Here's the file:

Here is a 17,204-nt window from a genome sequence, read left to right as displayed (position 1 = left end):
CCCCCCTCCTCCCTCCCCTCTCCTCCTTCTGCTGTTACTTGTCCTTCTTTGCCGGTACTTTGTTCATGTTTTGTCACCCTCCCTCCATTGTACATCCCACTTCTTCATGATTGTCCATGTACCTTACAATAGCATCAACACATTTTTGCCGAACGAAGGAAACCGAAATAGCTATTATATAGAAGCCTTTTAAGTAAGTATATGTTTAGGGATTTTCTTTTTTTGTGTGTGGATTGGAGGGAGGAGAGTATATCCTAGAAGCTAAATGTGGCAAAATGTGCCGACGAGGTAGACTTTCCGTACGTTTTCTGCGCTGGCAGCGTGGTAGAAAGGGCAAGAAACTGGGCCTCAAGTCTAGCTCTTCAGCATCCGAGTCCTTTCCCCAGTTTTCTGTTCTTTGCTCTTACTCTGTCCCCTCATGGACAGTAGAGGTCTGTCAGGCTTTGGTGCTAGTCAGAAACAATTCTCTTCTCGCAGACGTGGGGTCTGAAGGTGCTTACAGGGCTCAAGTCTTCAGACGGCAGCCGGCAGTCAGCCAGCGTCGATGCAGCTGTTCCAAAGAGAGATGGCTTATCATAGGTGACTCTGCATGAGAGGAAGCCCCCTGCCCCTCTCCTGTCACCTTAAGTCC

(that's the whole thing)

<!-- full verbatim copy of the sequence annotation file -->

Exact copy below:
Here is a 17,204-nt window from a genome sequence, read left to right as displayed (position 1 = left end):
CCCCCCTCCTCCCTCCCCTCTCCTCCTTCTGCTGTTACTTGTCCTTCTTTGCCGGTACTTTGTTCATGTTTTGTCACCCTCCCTCCATTGTACATCCCACTTCTTCATGATTGTCCATGTACCTTACAATAGCATCAACACATTTTTGCCGAACGAAGGAAACCGAAATAGCTATTATATAGAAGCCTTTTAAGTAAGTATATGTTTAGGGATTTTCTTTTTTTGTGTGTGGATTGGAGGGAGGAGAGTATATCCTAGAAGCTAAATGTGGCAAAATGTGCCGACGAGGTAGACTTTCCGTACGTTTTCTGCGCTGGCAGCGTGGTAGAAAGGGCAAGAAACTGGGCCTCAAGTCTAGCTCTTCAGCATCCGAGTCCTTTCCCCAGTTTTCTGTTCTTTGCTCTTACTCTGTCCCCTCATGGACAGTAGAGGTCTGTCAGGCTTTGGTGCTAGTCAGAAACAATTCTCTTCTCGCAGACGTGGGGTCTGAAGGTGCTTACAGGGCTCAAGTCTTCAGACGGCAGCCGGCAGTCAGCCAGCGTCGATGCAGCTGTTCCAAAGAGAGATGGCTTATCATAGGTGACTCTGCATGAGAGGAAGCCCCCTGCCCCTCTCCTGTCACCTTAAGTCC